Most investors strive for excellence when they enter the market, building a sense of confidence that they believe will do well for themselves. Unfortunately, too few of them focuses on the negative aspect of the knowledge that is so critical to become a successful investor.
The concept of negative knowledge is about experientially acquiring knowledge about what is wrong and what to be avoided during performance in a given situation. In short term, it is to learn from the mistakes investor made and avoid a repeat of them in a crucial situation. A common misunderstanding is that negative knowledge is deemed as bad, poor and disadvantageous because of what is being described literally. But because everyone is liable and prone to making mistakes at some point in our lives, and just because negative knowledge is non-viable in certain situations, it is not necessary worthless or superfluous.
Negative knowledge can in fact be much more powerful than positive knowledge because cutting down on unforced errors on either investing behaviors or decisions can determine the long term returns of our portfolio. It does not necessarily mean that we will avoid making such mistakes. But given the idea that making enough good decisions over time and cutting down on those unforced errors will enforce the number of winners and probability of success in your portfolio.
Take a tennis match for example. When an average player is playing a top seed player, his probability of winning the match is usually higher when he cuts down on the unforced errors rather than playing for winner shots, and at the same time hope that the top seed player is having a bad day and making more than average unforced errors. The same goes for investing. When we cut down on the silly mistakes we know we are prone to making, we come up better and stronger.
Let’s now take a look at some examples of those negative knowledge we tend to acquire:
1.) Collective Rationalization (Herd Investing)
I’ve written an article previously on the subject matter explaining my position regarding herd and crisis investing (original article) in greater detail.
Herd investing is usually a recipe for disaster.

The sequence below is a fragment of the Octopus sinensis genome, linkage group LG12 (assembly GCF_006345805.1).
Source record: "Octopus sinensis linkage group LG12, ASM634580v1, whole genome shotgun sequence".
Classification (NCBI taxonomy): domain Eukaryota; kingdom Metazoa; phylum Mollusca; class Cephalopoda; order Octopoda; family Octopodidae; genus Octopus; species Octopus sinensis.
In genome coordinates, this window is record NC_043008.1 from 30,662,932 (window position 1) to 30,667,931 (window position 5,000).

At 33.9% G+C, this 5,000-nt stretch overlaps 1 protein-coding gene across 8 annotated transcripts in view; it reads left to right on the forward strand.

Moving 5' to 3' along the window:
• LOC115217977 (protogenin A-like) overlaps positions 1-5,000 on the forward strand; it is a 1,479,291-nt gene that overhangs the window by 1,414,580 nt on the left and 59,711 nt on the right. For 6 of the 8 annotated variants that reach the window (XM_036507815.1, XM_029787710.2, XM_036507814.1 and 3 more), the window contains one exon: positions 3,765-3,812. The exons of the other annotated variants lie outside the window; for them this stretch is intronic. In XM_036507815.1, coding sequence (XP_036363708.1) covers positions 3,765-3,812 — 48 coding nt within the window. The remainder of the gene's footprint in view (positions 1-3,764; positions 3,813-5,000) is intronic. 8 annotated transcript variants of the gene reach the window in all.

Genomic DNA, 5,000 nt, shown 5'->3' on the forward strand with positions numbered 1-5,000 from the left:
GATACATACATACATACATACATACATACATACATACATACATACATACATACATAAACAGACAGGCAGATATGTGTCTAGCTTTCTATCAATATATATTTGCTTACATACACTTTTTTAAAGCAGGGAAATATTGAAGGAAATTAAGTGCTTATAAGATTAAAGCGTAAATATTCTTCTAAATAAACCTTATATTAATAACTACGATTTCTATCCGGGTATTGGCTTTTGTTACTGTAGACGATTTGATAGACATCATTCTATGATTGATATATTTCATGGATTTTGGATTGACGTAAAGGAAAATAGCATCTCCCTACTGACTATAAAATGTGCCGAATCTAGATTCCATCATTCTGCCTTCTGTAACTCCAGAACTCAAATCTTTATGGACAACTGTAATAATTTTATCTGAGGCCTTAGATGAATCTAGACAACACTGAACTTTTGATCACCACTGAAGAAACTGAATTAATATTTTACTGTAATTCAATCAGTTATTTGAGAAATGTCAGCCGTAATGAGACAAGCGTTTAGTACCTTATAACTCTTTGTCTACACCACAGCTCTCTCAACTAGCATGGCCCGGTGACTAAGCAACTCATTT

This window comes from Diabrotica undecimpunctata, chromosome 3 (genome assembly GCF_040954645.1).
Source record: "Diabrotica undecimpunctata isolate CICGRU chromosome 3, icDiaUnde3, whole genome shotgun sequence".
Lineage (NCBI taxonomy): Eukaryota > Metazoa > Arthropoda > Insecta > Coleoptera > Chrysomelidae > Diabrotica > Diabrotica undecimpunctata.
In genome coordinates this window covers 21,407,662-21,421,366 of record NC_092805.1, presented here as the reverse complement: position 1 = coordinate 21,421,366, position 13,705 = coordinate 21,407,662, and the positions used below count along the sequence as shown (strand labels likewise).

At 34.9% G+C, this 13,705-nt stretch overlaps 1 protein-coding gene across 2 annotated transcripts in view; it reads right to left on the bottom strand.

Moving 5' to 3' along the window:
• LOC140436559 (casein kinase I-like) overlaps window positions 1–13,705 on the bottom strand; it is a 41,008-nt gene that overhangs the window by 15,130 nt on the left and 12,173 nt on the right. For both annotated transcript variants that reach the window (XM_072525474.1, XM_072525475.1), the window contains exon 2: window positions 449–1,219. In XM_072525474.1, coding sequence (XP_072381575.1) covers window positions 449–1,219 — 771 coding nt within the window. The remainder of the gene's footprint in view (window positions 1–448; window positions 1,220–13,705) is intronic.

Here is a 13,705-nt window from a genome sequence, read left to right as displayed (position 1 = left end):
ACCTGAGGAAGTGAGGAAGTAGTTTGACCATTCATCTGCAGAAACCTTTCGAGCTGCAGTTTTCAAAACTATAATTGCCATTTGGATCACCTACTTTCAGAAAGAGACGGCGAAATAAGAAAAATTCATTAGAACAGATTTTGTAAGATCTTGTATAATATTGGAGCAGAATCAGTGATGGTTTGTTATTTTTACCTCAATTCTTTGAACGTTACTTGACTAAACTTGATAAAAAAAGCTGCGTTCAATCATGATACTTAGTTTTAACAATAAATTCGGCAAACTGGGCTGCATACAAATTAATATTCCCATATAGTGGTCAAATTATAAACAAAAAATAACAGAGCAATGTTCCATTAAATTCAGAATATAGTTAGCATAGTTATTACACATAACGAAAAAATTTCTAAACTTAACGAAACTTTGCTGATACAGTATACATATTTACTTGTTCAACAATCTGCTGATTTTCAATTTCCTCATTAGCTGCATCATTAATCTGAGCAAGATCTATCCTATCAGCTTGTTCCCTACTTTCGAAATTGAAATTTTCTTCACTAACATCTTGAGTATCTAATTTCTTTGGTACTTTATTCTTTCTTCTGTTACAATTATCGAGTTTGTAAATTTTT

The herd investing mentality allows the tendency to think that whatever the behavior or decision the group made must be coherently correct because there are multiple minds think alike. Time and time again investors fall for this sort of rationalization because they think that strength is power and they are in a much comfortable running away from the fire instead of being a firefighter contrarian. If you are interested to read my original article on the firefighter contrarian concept, you can read it here.
Following the herd is what caused investors to accumulate into the technology stocks during the dotcom bubble, real estate during the great gfc and chinese stock during the recent manic run. What happens to the market after that, we will (had) already know(n).
2.) Not Having A Plan
This is a hard one because it’s a huge narrative concept that is open and can range from almost anything else.
The first and foremost is to have a plan on portfolio allocation, including how much are you willing to allocate for emergency funds, warchest, stocks or bonds. I didn’t start rationalizing the importance of this when I started investing until recently when I found out the utmost importance of doing so. Going top down regarding portfolio allocation is usually the safest method to ensuring that one doesn’t over / under invest unnecessarily in any products at any single time.
Next is to have a strategy on the types of investors you are willing to be and most comfortable with. Some are more comfortable with dividend investing strategy or others may be more willing to adapt the asset based strategy. Regardless of the type of investors, we need to ensure that we have a plan in place to execute our strategies in the market well.
3.) It’s Not A Matter of If but When
The worst part about investing is that it is going to be inherently slow, especially if you aim to become a successful investor. Most people are thrill seekers and they ended up in the bottom of the bin soon after.
Markets have been known to have its dark days and as investors, we need to acknowledge that it is only a matter of time that we will all be sunk in the dark pool of bloods when things get rough. During this period, successful investors will be able to survive and pounce on opportunities while the tide will wipe away the rest of weak investors who have been swimming naked.
To quote Sir John Templeton, he said “To buy when others are despondently selling and to sell when others are euphorically buying takes the greatest courage, but provides the greatest benefits”.
Perhaps the next time you see new investors lurking for advice, you might want to tell them to prioritize on the negative knowledge first before dreaming for the big glory of winning the capital market system.
What about yourself? Do you think prioritizing on negative knowledge is important?